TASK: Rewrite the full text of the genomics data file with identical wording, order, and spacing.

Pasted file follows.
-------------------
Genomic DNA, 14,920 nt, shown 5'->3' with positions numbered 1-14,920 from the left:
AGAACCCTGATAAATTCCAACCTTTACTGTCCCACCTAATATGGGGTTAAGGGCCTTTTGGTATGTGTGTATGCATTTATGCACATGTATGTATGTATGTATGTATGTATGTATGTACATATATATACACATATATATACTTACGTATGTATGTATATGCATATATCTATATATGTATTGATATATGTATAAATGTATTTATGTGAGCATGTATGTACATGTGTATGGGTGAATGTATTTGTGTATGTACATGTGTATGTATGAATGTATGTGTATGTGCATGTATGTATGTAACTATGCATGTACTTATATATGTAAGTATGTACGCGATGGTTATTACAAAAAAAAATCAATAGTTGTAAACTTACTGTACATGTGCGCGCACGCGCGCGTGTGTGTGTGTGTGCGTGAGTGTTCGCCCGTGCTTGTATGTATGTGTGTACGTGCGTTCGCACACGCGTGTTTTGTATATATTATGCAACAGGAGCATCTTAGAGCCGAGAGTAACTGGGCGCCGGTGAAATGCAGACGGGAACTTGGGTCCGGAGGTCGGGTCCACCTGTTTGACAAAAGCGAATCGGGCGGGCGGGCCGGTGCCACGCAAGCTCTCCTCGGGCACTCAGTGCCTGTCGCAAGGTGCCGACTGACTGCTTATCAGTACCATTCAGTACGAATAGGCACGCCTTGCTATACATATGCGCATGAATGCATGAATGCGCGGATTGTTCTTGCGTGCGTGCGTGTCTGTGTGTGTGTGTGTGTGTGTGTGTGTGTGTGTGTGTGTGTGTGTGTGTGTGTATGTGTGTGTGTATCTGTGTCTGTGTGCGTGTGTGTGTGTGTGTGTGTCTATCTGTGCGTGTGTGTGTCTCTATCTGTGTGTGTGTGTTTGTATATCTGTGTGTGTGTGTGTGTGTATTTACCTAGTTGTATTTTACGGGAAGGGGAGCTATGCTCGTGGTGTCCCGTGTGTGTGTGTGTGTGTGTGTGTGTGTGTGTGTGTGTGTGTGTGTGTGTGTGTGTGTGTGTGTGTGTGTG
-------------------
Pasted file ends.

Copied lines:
Genomic DNA, 14,920 nt, shown 5'->3' with positions numbered 1-14,920 from the left:
AGAACCCTGATAAATTCCAACCTTTACTGTCCCACCTAATATGGGGTTAAGGGCCTTTTGGTATGTGTGTATGCATTTATGCACATGTATGTATGTATGTATGTATGTATGTATGTACATATATATACACATATATATACTTACGTATGTATGTATATGCATATATCTATATATGTATTGATATATGTATAAATGTATTTATGTGAGCATGTATGTACATGTGTATGGGTGAATGTATTTGTGTATGTACATGTGTATGTATGAATGTATGTGTATGTGCATGTATGTATGTAACTATGCATGTACTTATATATGTAAGTATGTACGCGATGGTTATTACAAAAAAAAATCAATAGTTGTAAACTTACTGTACATGTGCGCGCACGCGCGCGTGTGTGTGTGTGTGCGTGAGTGTTCGCCCGTGCTTGTATGTATGTGTGTACGTGCGTTCGCACACGCGTGTTTTGTATATATTATGCAACAGGAGCATCTTAGAGCCGAGAGTAACTGGGCGCCGGTGAAATGCAGACGGGAACTTGGGTCCGGAGGTCGGGTCCACCTGTTTGACAAAAGCGAATCGGGCGGGCGGGCCGGTGCCACGCAAGCTCTCCTCGGGCACTCAGTGCCTGTCGCAAGGTGCCGACTGACTGCTTATCAGTACCATTCAGTACGAATAGGCACGCCTTGCTATACATATGCGCATGAATGCATGAATGCGCGGATTGTTCTTGCGTGCGTGCGTGTCTGTGTGTGTGTGTGTGTGTGTGTGTGTGTGTGTGTGTGTGTGTGTGTGTGTGTATGTGTGTGTGTATCTGTGTCTGTGTGCGTGTGTGTGTGTGTGTGTGTCTATCTGTGCGTGTGTGTGTCTCTATCTGTGTGTGTGTGTTTGTATATCTGTGTGTGTGTGTGTGTGTATTTACCTAGTTGTATTTTACGGGAAGGGGAGCTATGCTCGTGGTGTCCCGTGTGTGTGTGTGTGTGTGTGTGTGTGTGTGTGTGTGTGTGTGTGTGTGTGTGTGTGTGTGTGTGTGTGTG